Kenya marked two major milestones in 2017 as far as the Paris Accord is concerned.
First, the government in August banned the manufacture and use of plastics to improve waste management and cut gas and carbon emissions; and a month earlier, it launched the Green Economic Strategy 2017. This is a blueprint outlining the steps Kenya will take to reduce carbon emissions.
The two goals were achieved after a series of workshops involving the private sector through the Kenya Private Sector Alliance and the delegation of German industry and commerce in Kenya.
This is an initiative to ensure firms minimise their ecological footprint by adopting environmentally conscious business practices.
Working with the German Embassy Green Economy Cycle and Kepsa, Kenya’s quest for a green economy received a boost through the workshops involving industrialists, academia, media, government policy makers and non-state actors.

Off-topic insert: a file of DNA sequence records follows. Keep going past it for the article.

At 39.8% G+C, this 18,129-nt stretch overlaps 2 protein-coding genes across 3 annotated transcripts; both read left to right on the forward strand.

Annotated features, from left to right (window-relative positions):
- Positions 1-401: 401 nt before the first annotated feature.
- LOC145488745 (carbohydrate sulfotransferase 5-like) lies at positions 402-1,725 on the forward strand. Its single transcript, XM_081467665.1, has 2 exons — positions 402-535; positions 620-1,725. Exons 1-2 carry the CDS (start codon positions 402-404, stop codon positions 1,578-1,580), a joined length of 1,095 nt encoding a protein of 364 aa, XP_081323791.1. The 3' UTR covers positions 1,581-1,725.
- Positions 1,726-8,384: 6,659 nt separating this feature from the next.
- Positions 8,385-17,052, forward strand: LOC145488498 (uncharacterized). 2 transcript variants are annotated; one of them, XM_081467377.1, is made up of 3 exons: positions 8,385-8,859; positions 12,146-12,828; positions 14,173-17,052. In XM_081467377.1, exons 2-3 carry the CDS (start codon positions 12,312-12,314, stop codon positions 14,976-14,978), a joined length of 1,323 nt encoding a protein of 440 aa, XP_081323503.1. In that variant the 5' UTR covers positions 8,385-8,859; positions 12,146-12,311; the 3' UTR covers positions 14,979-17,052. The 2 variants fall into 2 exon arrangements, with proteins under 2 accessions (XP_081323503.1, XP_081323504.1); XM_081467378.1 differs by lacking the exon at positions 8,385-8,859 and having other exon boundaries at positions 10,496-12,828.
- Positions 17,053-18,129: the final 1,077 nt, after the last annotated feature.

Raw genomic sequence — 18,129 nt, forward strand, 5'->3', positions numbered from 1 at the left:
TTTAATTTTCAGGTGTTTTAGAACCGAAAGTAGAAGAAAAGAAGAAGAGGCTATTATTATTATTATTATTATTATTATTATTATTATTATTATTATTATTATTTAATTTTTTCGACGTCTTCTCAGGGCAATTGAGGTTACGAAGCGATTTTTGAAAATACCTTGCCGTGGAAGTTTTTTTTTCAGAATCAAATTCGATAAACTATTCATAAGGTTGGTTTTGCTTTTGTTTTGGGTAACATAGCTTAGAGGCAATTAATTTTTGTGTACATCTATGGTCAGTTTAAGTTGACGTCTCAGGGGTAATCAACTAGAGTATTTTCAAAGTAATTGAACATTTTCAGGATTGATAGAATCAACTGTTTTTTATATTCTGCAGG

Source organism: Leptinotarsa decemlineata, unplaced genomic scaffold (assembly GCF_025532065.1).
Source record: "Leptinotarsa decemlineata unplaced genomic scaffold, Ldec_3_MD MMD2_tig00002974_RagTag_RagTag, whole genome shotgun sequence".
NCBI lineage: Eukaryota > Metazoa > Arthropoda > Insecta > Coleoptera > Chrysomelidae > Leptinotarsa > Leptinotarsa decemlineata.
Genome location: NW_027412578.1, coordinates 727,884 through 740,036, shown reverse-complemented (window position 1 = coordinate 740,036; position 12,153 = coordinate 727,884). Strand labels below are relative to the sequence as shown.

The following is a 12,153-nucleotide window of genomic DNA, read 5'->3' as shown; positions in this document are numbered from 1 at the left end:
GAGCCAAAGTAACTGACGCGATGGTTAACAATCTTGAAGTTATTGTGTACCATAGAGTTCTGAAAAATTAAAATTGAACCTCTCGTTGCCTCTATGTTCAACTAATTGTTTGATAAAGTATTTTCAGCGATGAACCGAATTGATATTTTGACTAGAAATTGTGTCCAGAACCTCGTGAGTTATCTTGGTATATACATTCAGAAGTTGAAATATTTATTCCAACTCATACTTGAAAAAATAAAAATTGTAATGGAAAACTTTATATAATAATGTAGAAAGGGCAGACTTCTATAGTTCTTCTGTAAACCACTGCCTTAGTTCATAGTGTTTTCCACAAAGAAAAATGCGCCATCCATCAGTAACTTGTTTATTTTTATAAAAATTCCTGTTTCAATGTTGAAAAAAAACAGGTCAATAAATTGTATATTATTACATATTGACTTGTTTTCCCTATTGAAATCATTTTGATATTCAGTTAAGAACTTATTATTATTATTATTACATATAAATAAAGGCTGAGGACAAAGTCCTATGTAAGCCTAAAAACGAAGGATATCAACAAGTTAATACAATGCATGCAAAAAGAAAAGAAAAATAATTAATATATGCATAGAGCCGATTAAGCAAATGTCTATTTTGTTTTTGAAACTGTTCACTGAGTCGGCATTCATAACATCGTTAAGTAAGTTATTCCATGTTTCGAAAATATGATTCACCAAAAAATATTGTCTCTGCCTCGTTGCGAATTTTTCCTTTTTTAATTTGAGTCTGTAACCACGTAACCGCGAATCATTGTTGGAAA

The objective of the workshops was to raise awareness for environmental protection, present sustainable solutions and illustrate the economic and financial benefits of adopting green technologies.
The final workshop was held in Nairobi early this month just after the UN Environment Assembly was concluding at the UN headquarters in Gigiri, Nairobi, where Kenya was commended for taking steps towards a green economy.
One of the hotly debated issues was that of “green communication.” That organisations are not doing enough to educate clients and end-users of their products on what needs to be done to maintain a healthy and conducive environment.
Speaking at the workshop on behalf of Kenya’s Minister for Environment Prof Judy Wakhungu, the director of environmental awareness in the Ministry, Dr Ayub Macharia said the government will working with the private sector and partners such as the German embassy in promoting initiatives towards achieving a green economy.
Further, the new school curriculum to be adopted in 2018 has incorporated environmental studies as part of green communication to encourage ecologically daily practice.
Mr Macharia also urged industries to manufacture and distribute bottles which can be “recycled” to reuse the material out of which they are made and reduce the amount of waste that goes into landfills.
Jutta Frasch, German ambassador to Kenya commended Kenya’s efforts.